Only 22 of the top men’s singles tennis players made the trip to Tokyo for the Olympics, a reflection of the competition’s confused place in a sport already bursting with major tournaments each year. What has always been clear, though, is that most top players taking part have arrived determined to leave with a medal.
Few value it as much as two-times singles gold medallist Andy Murray, and alongside the formidable Joe Salisbury the British pair rose to the occasion in their first ever match together, dismantling second seeds Pierre-Hugues Herbert and Nicolas Mahut of France 6-3, 6-2.
As players continue to adjust to the uncomfortable heat and humidity, several struggled in the conditions on the opening day of play, including Anastasia Pavlyuchenkova and men’s second seed Daniil Medvedev, despite both winning in two sets. Murray and Salisbury, however, eased through with minimal problems.
“We’re obviously really happy with how we played, but we felt good going into it,” said Salisbury. “We just had a great attitude, we had good energy together. It didn’t feel like it was our first match together. I think we gelled really well and complemented each other’s games, and I’m just happy with how we competed out there.
There was little doubt that Murray and Salisbury, who is currently part of the No3-ranked team in 2021 alongside Rajeev Ram of the United States, could suit each other well. From the beginning, both were extremely alert. Murray picked up where he left off for long periods at Wimbledon, serving accurately and providing a platform for Salisbury to demonstrate his silky touch around the net.
The match, however, was a grave disappointment for one of the greatest teams of the generation. Mahut and Herbert have won everything together. They have captured all four grand slam titles including a second French Open title at home this year, in addition to titles at World Tour Finals and Davis Cup title. Only the Olympics has evaded them, where they have never even won a match.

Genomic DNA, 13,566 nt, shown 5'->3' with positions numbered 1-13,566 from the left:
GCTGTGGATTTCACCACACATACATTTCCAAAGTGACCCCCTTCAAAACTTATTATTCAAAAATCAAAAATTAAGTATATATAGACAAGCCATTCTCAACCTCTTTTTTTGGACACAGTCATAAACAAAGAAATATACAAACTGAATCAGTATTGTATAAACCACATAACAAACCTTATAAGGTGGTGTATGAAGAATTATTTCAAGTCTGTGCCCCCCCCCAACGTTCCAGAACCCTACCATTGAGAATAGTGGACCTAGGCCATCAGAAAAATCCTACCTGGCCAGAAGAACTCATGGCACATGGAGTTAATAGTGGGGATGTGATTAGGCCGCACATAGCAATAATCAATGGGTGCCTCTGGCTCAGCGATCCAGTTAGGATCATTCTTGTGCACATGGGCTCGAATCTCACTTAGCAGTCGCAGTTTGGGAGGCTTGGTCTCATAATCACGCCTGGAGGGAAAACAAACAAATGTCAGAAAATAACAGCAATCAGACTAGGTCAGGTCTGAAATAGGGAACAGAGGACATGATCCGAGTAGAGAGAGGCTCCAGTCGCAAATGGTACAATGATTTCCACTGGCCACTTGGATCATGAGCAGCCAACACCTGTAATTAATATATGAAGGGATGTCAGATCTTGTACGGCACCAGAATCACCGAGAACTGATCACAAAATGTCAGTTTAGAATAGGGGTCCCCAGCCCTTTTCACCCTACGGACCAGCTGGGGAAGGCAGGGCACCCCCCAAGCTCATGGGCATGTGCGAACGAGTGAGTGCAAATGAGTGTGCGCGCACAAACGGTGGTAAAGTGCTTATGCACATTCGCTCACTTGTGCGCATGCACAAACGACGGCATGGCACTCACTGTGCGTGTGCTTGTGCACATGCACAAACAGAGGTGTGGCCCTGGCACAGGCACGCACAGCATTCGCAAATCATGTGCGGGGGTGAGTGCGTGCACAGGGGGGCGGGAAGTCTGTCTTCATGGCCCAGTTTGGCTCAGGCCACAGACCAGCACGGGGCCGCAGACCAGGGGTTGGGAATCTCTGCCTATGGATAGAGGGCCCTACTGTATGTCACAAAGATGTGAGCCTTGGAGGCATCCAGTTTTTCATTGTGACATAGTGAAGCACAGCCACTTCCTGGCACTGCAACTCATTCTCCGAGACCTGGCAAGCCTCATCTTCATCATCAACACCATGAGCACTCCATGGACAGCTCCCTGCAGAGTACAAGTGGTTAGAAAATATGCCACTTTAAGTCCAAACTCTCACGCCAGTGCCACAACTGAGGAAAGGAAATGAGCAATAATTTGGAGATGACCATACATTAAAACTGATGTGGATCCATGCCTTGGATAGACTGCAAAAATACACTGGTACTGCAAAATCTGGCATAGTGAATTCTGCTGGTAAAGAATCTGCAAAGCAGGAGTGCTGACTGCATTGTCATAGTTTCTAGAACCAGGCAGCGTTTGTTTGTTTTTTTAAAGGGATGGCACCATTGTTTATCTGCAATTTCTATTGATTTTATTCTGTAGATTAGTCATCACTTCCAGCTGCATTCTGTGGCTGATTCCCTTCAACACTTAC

Jamie Murray followed up his brother with a far more taxing win alongside Neal Skupski. The pair recovered from a set down against Andrés Molteni and Horacio Zeballos of Argentina to win 6-7 (3), 6-4, 13-11, saving a match point at 10-11 in the final set tiebreak on their way to victory. They will face Japanese players Kei Nishikori and Ben McLachlan in the second round.
Elsewhere, Novak Djokovic started his pursuit of a gold medal this week by easily defeating Hugo Dellien of Bolivia 6-2, 6-2. Djokovic himself did not always look comfortable in the heat, but he moved on without incident against the world No 139. As they met at the net, the Bolivian asked Djokovic for his T-shirt and told him it was a dream to face him there. Djokovic said that he would oblige in the locker room.
After his 6-4, 7-6 (8) win over Alexander Bublik, Medvedev was the most outspoken player regarding the conditions, which he called some of the worst heat he has ever experienced. Medvedev argued that matches should start in the evening and that the 1min 30sec break between points is insufficient.
“But you have to play, that’s the Olympics, you go for the medal,” he said. “You’re not here to cry about the heat. It was really tough for both of us. We talked about this after the match on the court. It was unbelievably hot. But you need to get through it.”
In the women’s draw, Heather Watson, the sole British representative after Johanna Konta withdrawal, was defeated 7-6 (5), 6-3 by the world No 119 Anna-Lena Friedsam of Germany. Watson will hope to enter the mixed doubles with Salisbury, but their combined ranking is unlikely to be high enough to make the cut for the 16-team draw.
One of the final images on the opening day was a sad one. Kiki Bertens, the Dutch former world No 4 and French Open semi-finalist, ended her singles career at the age of 29 after Marketa Vondrousova beat her 6-4, 3-6, 6-4 in the first round. Bertens, seeded 16th in Tokyo, underwent surgery on her achilles heel at the end of the 2020, which she still hasn’t fully recovered from. Last month, she said that her motivation had waned.
Bertens is a shy, late bloomer who rose into the top five in 2019 and then suffered the heartbreak of arriving in the French Open that year as one of the tournament favourites before having to retire due to illness in the second round. It was the last French Open she played in full health.
An emotional Bertens bowed her head as she departed a singles match for the final time in the eerie silence of an empty arena. She will play alongside Demi Schuurs in the doubles competition, then she will move on.